A: As gratifying as the punch was, I actually like this part better; while Roshone is truly a despicable being, hitting him was pointless and counterproductive. But that wasn’t why I quoted this… I was just thinking how much this foreshadows Dalinar’s next Ideal: “If I must fall, I will rise each time a better man.”
“You,” Kaladin said, “are a cheat, a rat, and a murderer. But as much as I hate it, we don’t have time to oust Alethkar’s ruling class and set up something better. We are under attack by an enemy we do not understand and which we could not have anticipated. So you’re going to have to stand up and lead these people.”
L: If part of the job of a Knight Radiant is to inspire people, Kaladin’s already well on his way to mastering it. Let’s face it, he’s had a lot of practice with Bridge Four and the various groups of slaves he tried to escape with, not to mention his regiments when he was in Amaram’s army.
A: I have to snigger a bit at Kaladin’s probable reaction to the idea of being an inspiration to Roshone. I’ll also admit that I laughed out loud at “You are a cheat, a rat, and a murderer.” Inspiring.
“Highprince Dalinar Kholin,” Kaladin said, Stormlight puffing before his lips, “has refounded the Knights Radiant. And this time, we will not fail you.”
L: CHILLS. This scene… oh man. This is everything I could have wanted from this homecoming scene, and then some. It was beautiful, and such a gratifying fulfillment of expectations.
“He couldn’t report back to Dalinar until he had the Stormlight to fly home.”
L: Despite saying that he’ll report to Elhokar just last paragraph, he first thinks of reporting to Dalinar. Is this a simple “Dalinar is my commanding officer” mistake, or is this another sign of Dalinar slowly usurping the throne?
A: I think it’s more a matter of context. Dalinar is his commanding officer, the one who gave him permission (and spheres) to go, and the one who commissioned him to find out what was happening in Kholinar if he could. Whatever he learns about the effects of the Everstorm, he’s primed to report to Dalinar about it if he can. The “I’ll tell Elhokar” was only in context of someone specifically asking him to “tell the king” about their food and housing shortage.
A Scrupulous Study of Spren
“Some of the old spren have four genders instead of two.”
L: I love this, especially with all of the awakening awareness in our current day and age about gender and sexuality.
She poked him in the nose. “Because humans didn’t imagine those ones, silly.”
A: Personally, I like it for the implication that “the old spren” don’t reflect humans. It should be fairly obvious that “four genders” reflects the Listener genders of male, female, malen, and femalen. What’s easy to miss on the first read, I think, is that the old spren reflect Listener genders, while the new(er) ones reflect human genders. It’s either foreshadowing or confirmation, depending on when you guessed that humans were the newcomers, but it should smack you in the face on a reread. (For anyone who doesn’t remember those terms: Listeners were identified as male and female only in mateform; in all the other forms we saw, they were called malen and femalen, and their physical distinctions were much reduced.)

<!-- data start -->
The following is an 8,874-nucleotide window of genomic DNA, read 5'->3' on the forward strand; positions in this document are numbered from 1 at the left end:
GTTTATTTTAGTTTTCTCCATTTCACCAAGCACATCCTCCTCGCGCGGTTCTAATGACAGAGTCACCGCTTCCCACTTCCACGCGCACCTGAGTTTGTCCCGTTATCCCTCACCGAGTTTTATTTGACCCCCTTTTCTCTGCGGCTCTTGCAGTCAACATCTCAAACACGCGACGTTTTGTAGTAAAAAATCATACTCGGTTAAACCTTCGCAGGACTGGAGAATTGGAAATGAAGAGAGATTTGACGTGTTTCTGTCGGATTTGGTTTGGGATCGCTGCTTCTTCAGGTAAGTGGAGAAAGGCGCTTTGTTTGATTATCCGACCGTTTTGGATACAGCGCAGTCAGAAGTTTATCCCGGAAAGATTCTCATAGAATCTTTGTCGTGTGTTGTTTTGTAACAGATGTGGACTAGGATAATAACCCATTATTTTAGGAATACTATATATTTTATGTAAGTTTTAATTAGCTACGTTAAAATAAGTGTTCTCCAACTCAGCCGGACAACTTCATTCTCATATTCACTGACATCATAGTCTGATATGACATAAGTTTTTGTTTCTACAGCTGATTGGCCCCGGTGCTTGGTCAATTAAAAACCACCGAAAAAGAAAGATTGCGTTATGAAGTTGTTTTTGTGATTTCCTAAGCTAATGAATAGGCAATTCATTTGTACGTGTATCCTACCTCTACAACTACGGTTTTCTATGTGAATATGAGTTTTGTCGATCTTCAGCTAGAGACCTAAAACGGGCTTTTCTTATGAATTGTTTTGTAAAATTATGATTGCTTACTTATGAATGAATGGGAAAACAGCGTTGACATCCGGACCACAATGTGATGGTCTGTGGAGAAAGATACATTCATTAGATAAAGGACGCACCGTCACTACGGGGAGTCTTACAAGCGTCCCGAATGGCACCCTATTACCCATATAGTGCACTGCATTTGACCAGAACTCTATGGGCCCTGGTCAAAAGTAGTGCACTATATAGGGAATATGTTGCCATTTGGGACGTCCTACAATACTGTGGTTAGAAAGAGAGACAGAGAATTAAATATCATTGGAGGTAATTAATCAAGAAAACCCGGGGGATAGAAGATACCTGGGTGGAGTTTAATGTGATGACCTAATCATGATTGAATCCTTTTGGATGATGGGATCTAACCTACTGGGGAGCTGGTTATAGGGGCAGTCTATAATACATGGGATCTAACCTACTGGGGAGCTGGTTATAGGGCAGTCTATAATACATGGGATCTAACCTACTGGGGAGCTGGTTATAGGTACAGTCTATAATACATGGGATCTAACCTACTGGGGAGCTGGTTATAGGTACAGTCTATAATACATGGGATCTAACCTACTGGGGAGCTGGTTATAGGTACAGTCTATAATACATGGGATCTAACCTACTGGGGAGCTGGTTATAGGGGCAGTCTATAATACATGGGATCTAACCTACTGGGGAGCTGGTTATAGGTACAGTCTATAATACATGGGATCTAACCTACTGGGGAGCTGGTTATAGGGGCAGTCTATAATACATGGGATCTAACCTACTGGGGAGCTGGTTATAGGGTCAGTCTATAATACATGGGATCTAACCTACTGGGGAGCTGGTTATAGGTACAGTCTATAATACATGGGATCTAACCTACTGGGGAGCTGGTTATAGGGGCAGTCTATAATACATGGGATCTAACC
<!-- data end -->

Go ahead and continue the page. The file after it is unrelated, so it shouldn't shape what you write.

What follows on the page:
- “Will you tell the king?” Aric asked. “… We’ll be starving afore too long, with all these refugees and no food. When the highstorms start coming again, we won’t have half as many homes as we need.” “I’ll tell Elhokar.” But Stormfather, the rest of the kingdom would be just as bad.
- “We’re not powerless,” Kaladin said. “We can and will fight back—but first we need to survive.”
- “I can’t stay. This crisis is bigger than one town, one people, even if it’s my town and my people. I have to rely on you. Almighty preserve us, you’re all we have.”
- That storm was unexpected,” Kaladin said. “How in the world did you know to leave your spheres out?” “Kal,” she said, “it’s not so hard to hang some spheres out once a storm starts blowing!”
A: Bahahahaha! You can tell that Kaladin isn’t used to having responsibility for money, or he’d know that…
- Hearthstone wouldn’t see this much excitement for another hundred years. At least not if Kaladin had any say about it.
Thus endeth the grand homecoming. He didn’t stay long, did he? Now he’s off a-hunting; we’ll rejoin him in a couple of weeks. Next week, we’ll return to Shallan in Urithiru for Chapters 8 and 9, and some weird artwork.
Alice is back to normal after her Comic Con weekend, which is to say, going too many directions at once. Isn’t everyone? She’s still working on that article about the Kaladin album, so keep an eye out for it sometime in the next couple of weeks.
Lyndsey is currently in convention-staffing hell getting ready for Anime Boston at the end of the month, but somehow she’s still managing to keep up with these rereads. If you’re an aspiring author, a cosplayer, or just like geeky content, follow her work on Facebook or her website. (Especially if you like Yuri!!! On Ice, because she and her Victor will be posting a lot of FB updates about that from the con.)